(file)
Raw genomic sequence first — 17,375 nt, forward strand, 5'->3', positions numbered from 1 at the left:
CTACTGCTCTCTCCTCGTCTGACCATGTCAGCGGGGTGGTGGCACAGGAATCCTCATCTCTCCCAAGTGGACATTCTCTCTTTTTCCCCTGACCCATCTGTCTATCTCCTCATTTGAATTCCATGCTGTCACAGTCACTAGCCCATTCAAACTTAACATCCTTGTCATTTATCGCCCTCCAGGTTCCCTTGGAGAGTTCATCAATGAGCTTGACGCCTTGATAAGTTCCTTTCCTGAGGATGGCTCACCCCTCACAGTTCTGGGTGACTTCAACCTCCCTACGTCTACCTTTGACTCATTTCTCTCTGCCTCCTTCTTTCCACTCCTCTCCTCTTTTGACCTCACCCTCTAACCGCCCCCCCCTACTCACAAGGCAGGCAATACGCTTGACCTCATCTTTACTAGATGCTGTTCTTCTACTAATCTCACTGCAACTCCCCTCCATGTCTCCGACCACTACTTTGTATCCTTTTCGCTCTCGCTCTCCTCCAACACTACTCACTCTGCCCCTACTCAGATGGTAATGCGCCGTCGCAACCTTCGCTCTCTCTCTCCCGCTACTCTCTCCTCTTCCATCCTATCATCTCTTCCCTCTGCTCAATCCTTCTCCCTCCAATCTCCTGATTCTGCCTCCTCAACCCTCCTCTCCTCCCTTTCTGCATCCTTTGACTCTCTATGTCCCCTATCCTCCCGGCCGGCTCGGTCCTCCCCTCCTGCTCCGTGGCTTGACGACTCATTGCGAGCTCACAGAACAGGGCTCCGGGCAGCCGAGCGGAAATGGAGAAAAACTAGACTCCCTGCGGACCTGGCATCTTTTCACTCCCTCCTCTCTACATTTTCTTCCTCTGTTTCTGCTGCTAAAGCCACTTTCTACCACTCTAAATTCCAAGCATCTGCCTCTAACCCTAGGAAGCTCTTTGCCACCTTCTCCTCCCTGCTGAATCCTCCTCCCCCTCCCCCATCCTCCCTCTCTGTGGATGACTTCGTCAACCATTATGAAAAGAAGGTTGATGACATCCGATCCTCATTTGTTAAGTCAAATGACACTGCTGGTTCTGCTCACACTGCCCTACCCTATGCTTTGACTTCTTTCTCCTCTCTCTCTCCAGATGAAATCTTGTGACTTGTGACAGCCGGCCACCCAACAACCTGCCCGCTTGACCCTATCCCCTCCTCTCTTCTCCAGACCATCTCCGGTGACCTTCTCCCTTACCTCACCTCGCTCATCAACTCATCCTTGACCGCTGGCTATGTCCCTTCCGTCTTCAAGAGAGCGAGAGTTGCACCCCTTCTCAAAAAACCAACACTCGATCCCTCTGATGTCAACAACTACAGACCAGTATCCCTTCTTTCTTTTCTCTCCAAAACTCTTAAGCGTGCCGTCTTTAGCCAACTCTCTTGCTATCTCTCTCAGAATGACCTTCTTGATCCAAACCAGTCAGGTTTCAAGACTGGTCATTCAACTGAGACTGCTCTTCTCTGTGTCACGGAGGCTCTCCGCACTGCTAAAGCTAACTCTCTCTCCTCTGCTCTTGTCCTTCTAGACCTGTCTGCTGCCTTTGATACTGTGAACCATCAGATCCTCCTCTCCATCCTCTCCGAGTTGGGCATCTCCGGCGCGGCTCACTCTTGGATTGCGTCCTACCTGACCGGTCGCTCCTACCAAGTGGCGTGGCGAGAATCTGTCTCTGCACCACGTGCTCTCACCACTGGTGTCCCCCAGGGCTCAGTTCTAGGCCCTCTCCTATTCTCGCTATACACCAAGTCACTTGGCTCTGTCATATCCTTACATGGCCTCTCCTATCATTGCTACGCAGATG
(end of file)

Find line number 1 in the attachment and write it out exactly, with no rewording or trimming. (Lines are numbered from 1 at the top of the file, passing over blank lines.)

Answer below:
Raw genomic sequence first — 17,375 nt, forward strand, 5'->3', positions numbered from 1 at the left: